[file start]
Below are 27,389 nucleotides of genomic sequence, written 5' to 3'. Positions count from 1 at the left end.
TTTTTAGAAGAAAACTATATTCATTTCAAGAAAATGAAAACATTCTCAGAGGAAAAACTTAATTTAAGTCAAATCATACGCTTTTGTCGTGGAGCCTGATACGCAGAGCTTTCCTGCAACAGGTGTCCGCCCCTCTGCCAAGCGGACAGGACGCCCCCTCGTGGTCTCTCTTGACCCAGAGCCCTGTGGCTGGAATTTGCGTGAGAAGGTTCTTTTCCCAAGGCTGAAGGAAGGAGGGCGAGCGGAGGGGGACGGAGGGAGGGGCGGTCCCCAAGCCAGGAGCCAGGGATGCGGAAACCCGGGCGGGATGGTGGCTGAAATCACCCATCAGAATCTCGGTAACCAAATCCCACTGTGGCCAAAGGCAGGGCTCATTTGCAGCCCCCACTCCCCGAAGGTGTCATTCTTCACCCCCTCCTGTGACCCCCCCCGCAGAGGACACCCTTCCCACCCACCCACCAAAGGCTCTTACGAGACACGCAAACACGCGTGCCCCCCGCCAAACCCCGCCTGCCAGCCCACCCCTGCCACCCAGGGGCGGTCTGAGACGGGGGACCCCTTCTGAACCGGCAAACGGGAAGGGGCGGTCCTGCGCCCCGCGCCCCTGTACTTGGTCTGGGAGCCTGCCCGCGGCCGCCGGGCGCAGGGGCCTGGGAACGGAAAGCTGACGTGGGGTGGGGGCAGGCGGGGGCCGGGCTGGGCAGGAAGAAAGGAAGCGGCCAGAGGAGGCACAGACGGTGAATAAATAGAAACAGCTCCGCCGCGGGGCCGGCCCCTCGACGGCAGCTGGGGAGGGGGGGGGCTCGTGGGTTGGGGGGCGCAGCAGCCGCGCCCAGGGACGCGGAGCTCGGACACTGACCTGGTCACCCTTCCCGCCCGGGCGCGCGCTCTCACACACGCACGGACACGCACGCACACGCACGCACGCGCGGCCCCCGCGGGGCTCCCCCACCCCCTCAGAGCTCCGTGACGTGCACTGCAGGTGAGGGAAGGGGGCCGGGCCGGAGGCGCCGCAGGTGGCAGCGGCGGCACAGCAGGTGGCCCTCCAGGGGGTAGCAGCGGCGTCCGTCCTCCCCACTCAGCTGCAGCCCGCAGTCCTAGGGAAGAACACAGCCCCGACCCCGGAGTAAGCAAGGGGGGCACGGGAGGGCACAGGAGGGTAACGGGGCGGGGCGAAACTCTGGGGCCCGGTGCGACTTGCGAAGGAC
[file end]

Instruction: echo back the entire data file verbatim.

Below are 27,389 nucleotides of genomic sequence, written 5' to 3'. Positions count from 1 at the left end.
TTTTTAGAAGAAAACTATATTCATTTCAAGAAAATGAAAACATTCTCAGAGGAAAAACTTAATTTAAGTCAAATCATACGCTTTTGTCGTGGAGCCTGATACGCAGAGCTTTCCTGCAACAGGTGTCCGCCCCTCTGCCAAGCGGACAGGACGCCCCCTCGTGGTCTCTCTTGACCCAGAGCCCTGTGGCTGGAATTTGCGTGAGAAGGTTCTTTTCCCAAGGCTGAAGGAAGGAGGGCGAGCGGAGGGGGACGGAGGGAGGGGCGGTCCCCAAGCCAGGAGCCAGGGATGCGGAAACCCGGGCGGGATGGTGGCTGAAATCACCCATCAGAATCTCGGTAACCAAATCCCACTGTGGCCAAAGGCAGGGCTCATTTGCAGCCCCCACTCCCCGAAGGTGTCATTCTTCACCCCCTCCTGTGACCCCCCCCGCAGAGGACACCCTTCCCACCCACCCACCAAAGGCTCTTACGAGACACGCAAACACGCGTGCCCCCCGCCAAACCCCGCCTGCCAGCCCACCCCTGCCACCCAGGGGCGGTCTGAGACGGGGGACCCCTTCTGAACCGGCAAACGGGAAGGGGCGGTCCTGCGCCCCGCGCCCCTGTACTTGGTCTGGGAGCCTGCCCGCGGCCGCCGGGCGCAGGGGCCTGGGAACGGAAAGCTGACGTGGGGTGGGGGCAGGCGGGGGCCGGGCTGGGCAGGAAGAAAGGAAGCGGCCAGAGGAGGCACAGACGGTGAATAAATAGAAACAGCTCCGCCGCGGGGCCGGCCCCTCGACGGCAGCTGGGGAGGGGGGGGGCTCGTGGGTTGGGGGGCGCAGCAGCCGCGCCCAGGGACGCGGAGCTCGGACACTGACCTGGTCACCCTTCCCGCCCGGGCGCGCGCTCTCACACACGCACGGACACGCACGCACACGCACGCACGCGCGGCCCCCGCGGGGCTCCCCCACCCCCTCAGAGCTCCGTGACGTGCACTGCAGGTGAGGGAAGGGGGCCGGGCCGGAGGCGCCGCAGGTGGCAGCGGCGGCACAGCAGGTGGCCCTCCAGGGGGTAGCAGCGGCGTCCGTCCTCCCCACTCAGCTGCAGCCCGCAGTCCTAGGGAAGAACACAGCCCCGACCCCGGAGTAAGCAAGGGGGGCACGGGAGGGCACAGGAGGGTAACGGGGCGGGGCGAAACTCTGGGGCCCGGTGCGACTTGCGAAGGAC